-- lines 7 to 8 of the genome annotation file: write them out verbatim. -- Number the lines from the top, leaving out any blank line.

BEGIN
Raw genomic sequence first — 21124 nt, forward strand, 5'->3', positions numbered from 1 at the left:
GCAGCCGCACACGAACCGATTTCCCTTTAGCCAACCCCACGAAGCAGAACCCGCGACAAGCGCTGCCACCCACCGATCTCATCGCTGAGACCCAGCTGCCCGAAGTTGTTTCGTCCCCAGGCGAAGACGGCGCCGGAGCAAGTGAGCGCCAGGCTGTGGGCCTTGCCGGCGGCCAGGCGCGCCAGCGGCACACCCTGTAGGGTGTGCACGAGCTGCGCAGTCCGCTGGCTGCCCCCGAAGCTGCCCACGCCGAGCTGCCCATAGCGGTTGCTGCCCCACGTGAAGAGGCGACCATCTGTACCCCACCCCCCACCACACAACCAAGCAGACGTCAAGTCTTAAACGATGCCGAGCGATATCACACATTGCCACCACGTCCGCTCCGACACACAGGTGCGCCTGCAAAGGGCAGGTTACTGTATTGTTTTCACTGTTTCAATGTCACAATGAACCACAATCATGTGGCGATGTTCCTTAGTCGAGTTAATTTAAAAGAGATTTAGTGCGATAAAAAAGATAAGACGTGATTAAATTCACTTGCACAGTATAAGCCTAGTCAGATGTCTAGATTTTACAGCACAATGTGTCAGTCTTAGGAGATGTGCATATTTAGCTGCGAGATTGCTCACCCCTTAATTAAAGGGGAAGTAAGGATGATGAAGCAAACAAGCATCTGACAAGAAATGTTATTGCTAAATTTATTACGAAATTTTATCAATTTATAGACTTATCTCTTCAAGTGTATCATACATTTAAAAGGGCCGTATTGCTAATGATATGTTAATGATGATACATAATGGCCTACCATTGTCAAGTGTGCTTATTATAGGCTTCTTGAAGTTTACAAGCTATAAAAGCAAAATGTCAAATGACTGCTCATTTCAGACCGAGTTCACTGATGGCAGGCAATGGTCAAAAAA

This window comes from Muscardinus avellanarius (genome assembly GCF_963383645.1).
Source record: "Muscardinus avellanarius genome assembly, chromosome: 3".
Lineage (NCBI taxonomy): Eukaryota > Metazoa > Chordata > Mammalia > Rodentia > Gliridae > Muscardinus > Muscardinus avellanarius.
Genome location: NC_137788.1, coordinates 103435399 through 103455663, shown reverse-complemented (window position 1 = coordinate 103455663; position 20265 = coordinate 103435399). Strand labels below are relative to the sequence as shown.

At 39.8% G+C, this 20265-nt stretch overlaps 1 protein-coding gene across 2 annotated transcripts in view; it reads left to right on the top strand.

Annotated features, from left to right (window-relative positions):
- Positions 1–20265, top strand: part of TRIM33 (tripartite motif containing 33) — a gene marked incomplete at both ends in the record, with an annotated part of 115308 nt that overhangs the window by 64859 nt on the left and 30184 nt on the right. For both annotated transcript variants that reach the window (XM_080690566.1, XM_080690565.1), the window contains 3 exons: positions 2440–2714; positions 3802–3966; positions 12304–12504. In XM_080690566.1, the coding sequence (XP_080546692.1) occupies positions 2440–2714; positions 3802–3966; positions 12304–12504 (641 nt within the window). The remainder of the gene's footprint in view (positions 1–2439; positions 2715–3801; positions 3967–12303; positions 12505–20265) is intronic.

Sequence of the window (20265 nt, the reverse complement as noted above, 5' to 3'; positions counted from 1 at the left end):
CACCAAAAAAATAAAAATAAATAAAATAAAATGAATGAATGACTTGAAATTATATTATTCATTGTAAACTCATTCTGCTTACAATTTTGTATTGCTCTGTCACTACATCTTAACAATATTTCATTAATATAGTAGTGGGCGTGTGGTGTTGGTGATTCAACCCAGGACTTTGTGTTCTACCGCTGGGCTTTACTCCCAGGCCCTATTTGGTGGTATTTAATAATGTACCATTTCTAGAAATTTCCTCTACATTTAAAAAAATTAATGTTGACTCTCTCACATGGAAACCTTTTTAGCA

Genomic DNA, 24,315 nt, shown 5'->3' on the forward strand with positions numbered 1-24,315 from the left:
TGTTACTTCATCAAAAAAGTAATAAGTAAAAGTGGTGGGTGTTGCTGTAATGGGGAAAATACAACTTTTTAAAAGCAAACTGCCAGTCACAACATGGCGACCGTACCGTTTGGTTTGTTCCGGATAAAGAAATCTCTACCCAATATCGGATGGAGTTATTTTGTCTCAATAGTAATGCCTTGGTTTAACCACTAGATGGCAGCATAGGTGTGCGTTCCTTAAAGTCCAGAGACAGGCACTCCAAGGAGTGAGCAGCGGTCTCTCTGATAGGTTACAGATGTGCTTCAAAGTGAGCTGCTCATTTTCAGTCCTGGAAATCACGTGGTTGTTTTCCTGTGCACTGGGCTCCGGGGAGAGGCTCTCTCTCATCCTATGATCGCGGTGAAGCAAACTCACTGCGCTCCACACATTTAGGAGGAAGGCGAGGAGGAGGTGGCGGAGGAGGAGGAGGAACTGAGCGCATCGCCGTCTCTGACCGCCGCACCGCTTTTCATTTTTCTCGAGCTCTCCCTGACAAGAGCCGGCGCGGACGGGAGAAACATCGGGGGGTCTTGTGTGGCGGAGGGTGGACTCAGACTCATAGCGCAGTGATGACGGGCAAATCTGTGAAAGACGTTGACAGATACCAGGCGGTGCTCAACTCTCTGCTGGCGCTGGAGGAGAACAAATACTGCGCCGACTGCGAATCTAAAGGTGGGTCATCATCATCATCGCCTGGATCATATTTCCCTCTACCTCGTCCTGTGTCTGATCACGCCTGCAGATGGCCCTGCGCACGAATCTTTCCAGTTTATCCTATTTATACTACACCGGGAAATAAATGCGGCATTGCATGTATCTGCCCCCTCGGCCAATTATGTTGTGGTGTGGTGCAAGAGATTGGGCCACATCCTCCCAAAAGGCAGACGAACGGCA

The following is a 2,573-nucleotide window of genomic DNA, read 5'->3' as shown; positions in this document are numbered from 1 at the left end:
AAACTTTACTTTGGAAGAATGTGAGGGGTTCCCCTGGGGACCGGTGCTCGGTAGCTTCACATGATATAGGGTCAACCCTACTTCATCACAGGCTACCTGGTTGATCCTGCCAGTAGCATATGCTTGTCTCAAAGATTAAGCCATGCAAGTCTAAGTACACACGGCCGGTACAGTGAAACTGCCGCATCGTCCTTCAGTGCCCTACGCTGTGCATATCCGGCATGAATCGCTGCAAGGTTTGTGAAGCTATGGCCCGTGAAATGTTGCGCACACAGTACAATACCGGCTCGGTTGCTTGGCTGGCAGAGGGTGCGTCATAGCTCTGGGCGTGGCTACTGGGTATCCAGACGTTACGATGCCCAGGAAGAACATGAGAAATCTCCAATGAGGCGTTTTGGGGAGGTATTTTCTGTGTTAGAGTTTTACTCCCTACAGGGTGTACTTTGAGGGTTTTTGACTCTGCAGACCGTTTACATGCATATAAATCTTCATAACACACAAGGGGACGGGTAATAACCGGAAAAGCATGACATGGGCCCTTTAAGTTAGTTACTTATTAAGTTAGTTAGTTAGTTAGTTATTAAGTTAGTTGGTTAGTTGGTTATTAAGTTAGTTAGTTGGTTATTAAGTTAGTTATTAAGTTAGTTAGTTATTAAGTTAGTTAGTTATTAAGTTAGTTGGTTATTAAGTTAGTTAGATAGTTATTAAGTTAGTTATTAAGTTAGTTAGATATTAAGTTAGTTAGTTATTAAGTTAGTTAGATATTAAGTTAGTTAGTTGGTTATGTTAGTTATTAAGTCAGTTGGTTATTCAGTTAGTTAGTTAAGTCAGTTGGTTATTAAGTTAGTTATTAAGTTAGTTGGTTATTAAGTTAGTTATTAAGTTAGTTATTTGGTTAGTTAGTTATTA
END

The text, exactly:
At 39.8% G+C, this 20265-nt stretch overlaps 1 protein-coding gene across 2 annotated transcripts in view; it reads left to right on the top strand.

Annotated features, from left to right (window-relative positions):